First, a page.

Evaluating the Effect of Itraconazole on Pathologic Complete Response Rates in Esophageal Cancer

  • End date
    Sep 29, 2026
  • participants needed
  • sponsor
    Dallas VA Medical Center
Updated on 12 February 2022
esophageal cancer
adjuvant therapy


Esophageal cancer, which has a low 5-year overall survival rate for all stages (<20%) , is increasing in incidence. Previous studies have shown that the Hedgehog (Hh) and AKT signaling pathways are activated in a significant proportion of esophageal cancers. Itraconazole, a widely used anti-fungal medication, has been shown to inhibit various pathways involved in esophageal cancer tumorigenesis including Hh and AKT. In this phase II clinical trial, the investigators aim to evaluate the effect of itraconazole as a neoadjuvant therapy following standard of care chemoradiation in the treatment of locoregional esophageal and gastroesophageal junction carcinomas.


Esophageal cancer has a high incidence rate in the United States, and novel approaches to its treatment are being studied. Itraconazole, an antifungal agent, has been shown to inhibit the Hedgehog (Hh) and AKT signaling pathways, which are upregulated in esophageal cancer and promote tumor cell growth. This study will evaluate whether the use of itraconazole leads to increased rates of pathological complete response (pathCR) by at least 15% from the historical pathCR rate of 25% in patients with esophageal cancer or gastroesophageal junction (GEJ) adenocarcinoma. The investigators will enroll approximately 78 patients with esophageal cancer or GEJ adenocarcinoma who will then undergo standard of care staging work-up with a PET/CT and endoscopic ultrasound (EUS). In a subset of patients, biopsies will be obtained to assess the status of the Hh and AKT signaling pathways by PCR, Western blot, and immunohistochemistry in the primary tumor before treatment. If no distant metastases are found, all patients will undergo 5-6 weeks of standard of care neoadjuvant chemoradiation. Following this, all patients will be given itraconazole 300 mg twice daily for 6-8 weeks. Adverse effects to itraconazole will be monitored in oncology clinic. If standard restaging PET/CT following neoadjuvant chemoradiation does not reveal new metastases, the patient will undergo an esophagectomy. Samples from normal esophageal tissue will be analyzed for presence of itraconazole and its metabolites to determine if the patients were taking the study drug. Tumor tissue will be evaluated for status of Hh pathway activation, AKT and VEGFR2 phosphorylation, Ki67 immunostaining, and other molecular pathways with comparisons made to pre-treatment biopsies if available. The final pathology report will indicate whether the patient has achieved pathCR. Because the Hh signaling pathway is a resistance pathway that can be upregulated in response to chemoradiation, the investigators believe that administering itraconazole following neoadjuvant chemoradiation will lead to a higher pathCR rate. This in turn should be able to improve treatment outcomes in patients with esophageal cancer and GEJ adenocarcinoma.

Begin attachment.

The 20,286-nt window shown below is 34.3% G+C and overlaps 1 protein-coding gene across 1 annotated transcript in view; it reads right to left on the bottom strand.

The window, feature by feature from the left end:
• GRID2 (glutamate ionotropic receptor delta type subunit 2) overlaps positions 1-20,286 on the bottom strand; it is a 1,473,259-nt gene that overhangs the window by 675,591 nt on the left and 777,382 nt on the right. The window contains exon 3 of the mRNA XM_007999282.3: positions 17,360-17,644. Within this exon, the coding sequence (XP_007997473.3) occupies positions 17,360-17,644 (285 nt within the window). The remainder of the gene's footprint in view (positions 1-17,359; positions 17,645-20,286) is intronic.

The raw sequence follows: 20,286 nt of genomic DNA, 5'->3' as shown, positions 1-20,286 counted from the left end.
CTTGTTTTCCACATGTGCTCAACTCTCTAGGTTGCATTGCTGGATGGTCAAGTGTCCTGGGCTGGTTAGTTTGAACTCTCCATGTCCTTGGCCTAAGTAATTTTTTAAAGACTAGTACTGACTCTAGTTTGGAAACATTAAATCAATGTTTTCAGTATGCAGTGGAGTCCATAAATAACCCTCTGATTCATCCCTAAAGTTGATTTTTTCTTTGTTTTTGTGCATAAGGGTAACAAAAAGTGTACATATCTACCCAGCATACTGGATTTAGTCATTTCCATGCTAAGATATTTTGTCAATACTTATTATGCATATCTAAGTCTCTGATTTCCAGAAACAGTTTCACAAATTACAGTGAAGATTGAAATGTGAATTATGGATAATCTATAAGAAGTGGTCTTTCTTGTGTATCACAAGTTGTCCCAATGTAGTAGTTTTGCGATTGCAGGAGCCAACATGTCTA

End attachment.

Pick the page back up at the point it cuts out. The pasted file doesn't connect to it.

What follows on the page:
Condition Esophagus Adenocarcinoma, Esophagus Squamous Cell Carcinoma, Gastroesophageal Junction Adenocarcinoma
Treatment Itraconazole
Clinical Study IdentifierNCT04018872
SponsorDallas VA Medical Center
Last Modified on12 February 2022


Yes No Not Sure

Inclusion Criteria

Patients diagnosed with localized (locoregional) esophageal cancer
Patients diagnosed with localized (locoregional) gastroesophageal junction cancer

Exclusion Criteria

Patients unwilling or unable to provide informed consent
Patients with QTc>450ms
Patients with a history of symptomatic congestive heart failure
Patients with LFT's>3xULN
Patients who are pregnant
Patients with a known allergy to itraconazole
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